With their best-ever FIFA ranking achieved, Qatar primed for a competitive 2022 World Cup campaign
One of the most significant movements in the latest edition of the FIFA rankings, released on Thursday, was that of Qatar without doubt. The reigning Asian champions climbed an impressive 16 spots to be ranked 42nd in the world, courtesy an impressive showing in the 2021 CONCACAF Gold Cup.
It is Qatar's highest-ever ranking, equalling the mark they set in 1993 in the first-ever edition of the FIFA rankings. And this was all the more significant for Qatar, given that this is coming with a home World Cup only a bit more than a year away. The Maroons are peaking in good time ahead of their first-ever World Cup campaign, judging by the performances and now the rankings.
They set the tongues wagging with a terrific campaign in the 2019 Asian Cup, where they scalped the likes of Saudi Arabia, Iraq, South Korea and crowned it with a win over Japan in the final. Now, with their 2021 Gold Cup campaign, they've served a reminder that the Maroons are not going to the 2022 World Cup as just hosts but that they're there on merit.
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Qatar were invited as a guest team to the 2021 Gold Cup, North America's continental competition. And Felix Sanchez Baz's men completely utilised the stage to showcase their skills outside their continent, reaching the semifinals. And they lost out on a place in the final only narrowly, an 86th-minute goal by Gyasi Zardes helping the USA sneak into the final. And Hassan Al-Haydos missed a penalty in that match as well. Qatar could very well have won the tie on another day. They had 18 shots on goal as opposed to 6 by USA.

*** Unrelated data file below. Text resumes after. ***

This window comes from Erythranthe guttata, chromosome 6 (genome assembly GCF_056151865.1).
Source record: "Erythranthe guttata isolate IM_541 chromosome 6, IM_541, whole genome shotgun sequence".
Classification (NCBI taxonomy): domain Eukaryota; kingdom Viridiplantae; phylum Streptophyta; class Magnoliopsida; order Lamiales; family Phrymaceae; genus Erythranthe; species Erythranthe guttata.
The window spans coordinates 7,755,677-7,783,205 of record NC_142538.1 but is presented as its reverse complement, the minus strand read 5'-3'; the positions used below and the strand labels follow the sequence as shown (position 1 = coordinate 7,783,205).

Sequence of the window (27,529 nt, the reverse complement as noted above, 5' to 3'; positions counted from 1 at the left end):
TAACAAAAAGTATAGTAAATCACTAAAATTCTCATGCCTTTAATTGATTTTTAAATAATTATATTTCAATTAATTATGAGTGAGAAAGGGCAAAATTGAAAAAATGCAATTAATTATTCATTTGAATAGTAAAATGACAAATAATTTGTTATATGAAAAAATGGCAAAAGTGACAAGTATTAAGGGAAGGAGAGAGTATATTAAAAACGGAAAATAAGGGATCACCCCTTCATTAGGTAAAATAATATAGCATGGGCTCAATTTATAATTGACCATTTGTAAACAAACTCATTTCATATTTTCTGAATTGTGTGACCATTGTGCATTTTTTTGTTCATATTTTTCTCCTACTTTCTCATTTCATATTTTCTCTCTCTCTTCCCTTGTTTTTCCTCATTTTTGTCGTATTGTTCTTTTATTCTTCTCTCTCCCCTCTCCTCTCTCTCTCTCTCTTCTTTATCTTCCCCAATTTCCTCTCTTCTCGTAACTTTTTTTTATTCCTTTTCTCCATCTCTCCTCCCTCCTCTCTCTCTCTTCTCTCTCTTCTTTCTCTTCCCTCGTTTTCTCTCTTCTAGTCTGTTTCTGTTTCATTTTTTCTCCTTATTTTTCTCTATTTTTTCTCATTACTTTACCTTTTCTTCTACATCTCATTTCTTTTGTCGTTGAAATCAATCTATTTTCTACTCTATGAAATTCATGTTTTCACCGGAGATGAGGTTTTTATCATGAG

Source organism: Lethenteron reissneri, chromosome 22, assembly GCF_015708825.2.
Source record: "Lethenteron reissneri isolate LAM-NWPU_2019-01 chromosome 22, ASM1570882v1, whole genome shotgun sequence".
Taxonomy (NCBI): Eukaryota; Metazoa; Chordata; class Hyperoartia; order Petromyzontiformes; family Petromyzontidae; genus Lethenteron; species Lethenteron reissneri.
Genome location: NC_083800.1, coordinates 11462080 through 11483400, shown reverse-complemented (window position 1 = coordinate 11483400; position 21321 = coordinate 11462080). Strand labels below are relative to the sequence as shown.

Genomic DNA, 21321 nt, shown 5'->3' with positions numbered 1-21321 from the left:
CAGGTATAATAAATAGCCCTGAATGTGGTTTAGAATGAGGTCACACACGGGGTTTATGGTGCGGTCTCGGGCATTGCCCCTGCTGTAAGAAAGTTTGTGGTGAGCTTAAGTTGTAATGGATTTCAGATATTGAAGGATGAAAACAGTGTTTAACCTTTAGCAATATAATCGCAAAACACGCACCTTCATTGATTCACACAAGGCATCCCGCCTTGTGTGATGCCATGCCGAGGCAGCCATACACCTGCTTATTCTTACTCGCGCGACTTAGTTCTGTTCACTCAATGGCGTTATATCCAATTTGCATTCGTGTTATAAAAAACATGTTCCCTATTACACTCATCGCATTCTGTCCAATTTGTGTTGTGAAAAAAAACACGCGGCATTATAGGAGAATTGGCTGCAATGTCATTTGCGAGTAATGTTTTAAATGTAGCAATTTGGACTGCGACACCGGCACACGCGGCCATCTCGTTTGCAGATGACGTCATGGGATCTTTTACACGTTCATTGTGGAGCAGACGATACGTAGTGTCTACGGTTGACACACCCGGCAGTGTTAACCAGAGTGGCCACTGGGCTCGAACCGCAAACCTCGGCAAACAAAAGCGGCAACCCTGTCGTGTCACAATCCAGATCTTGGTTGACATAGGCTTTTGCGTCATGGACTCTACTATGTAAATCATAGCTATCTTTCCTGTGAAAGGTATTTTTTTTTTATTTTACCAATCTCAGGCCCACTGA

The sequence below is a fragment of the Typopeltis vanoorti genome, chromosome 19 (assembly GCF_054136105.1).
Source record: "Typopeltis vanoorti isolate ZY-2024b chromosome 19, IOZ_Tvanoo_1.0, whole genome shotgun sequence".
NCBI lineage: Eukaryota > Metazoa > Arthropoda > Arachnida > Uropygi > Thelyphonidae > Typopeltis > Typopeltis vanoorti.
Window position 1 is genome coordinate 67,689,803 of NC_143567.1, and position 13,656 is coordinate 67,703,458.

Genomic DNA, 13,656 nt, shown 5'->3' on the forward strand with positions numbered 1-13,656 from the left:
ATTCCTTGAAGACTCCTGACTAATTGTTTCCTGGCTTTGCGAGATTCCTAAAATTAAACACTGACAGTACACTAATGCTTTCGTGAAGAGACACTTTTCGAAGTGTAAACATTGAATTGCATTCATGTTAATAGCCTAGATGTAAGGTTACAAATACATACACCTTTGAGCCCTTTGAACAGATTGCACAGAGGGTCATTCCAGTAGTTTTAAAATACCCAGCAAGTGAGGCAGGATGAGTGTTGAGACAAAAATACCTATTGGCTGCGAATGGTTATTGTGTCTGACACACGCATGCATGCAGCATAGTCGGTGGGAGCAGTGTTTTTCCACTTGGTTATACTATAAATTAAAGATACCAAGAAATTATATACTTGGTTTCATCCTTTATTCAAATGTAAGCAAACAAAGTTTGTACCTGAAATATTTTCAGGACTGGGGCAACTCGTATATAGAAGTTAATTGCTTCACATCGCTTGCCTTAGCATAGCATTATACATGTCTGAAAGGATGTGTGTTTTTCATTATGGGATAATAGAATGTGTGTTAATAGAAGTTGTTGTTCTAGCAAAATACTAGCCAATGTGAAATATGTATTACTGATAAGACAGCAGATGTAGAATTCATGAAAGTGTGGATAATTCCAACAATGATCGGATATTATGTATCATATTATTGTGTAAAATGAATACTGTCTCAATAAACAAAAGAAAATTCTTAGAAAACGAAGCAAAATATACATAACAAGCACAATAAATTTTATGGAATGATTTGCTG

They played an open, fast, counter-attacking brand of football that saw them score a tournament-high nine goals in the group stages, racking up seven points with wins over Grenada (4-0) and Honduras (2-0) and a 3-3 draw against Panama. El Salvador's challenge was overcome in the quarter-finals 3-2 before they took on eventual winners USA. And the 10th-ranked side in the world (20th during the Qatar match) had to dig very deep in order to find a way past Qatar.
It also marked the end of a 12-game unbeaten streak by the Asian team. It must also be noted that Qatar are the only side that finished their second round of Asian 2022 World Cup qualifiers unbeaten. Interestingly, Qatar played Croatia in a friendly before the Gold Cup. Though Croatia featured only home-grown players, Felix Sanches Baz's men emergeed triumphant.
And if the run to the semifinals was the cake for Qatar's efforts, the icing on the cake was that Almoez Ali, their 24-year-old star striker, was the tournament's topscorer with four goals to his name. Also impressive were the likes of Akram Afif and captain Al-Haydos.
Qatar's brilliant showing in foreign conditions defined their capabilities in many ways, especially coming after their Copa America campaign in 2019. Again playing as a guest team, Qatar ended winless in the group stages. However, most importantly, they were extremely competitive, holding Paraguay before suffering slim losses to continental giants in Colombia and Argentina.
Of course, the opposition Qatar had at the Gold Cup might not have been the strongest in the world, certainly not the level one would expect at the World Cup next year. But the competitiveness and style of football Qatar played promises a few good moments.
At the Gold Cup, Qatar gave a glimpse as to what to expect from them at the World Cup - a team that works hard, is not afraid to cede possession and wait for their chances and a team that moves through their attacking gears all at once, with pace. Of course, no one expects supernatural performances but Qatar's rise in the footballing echelons make a competitive showing a guarantee.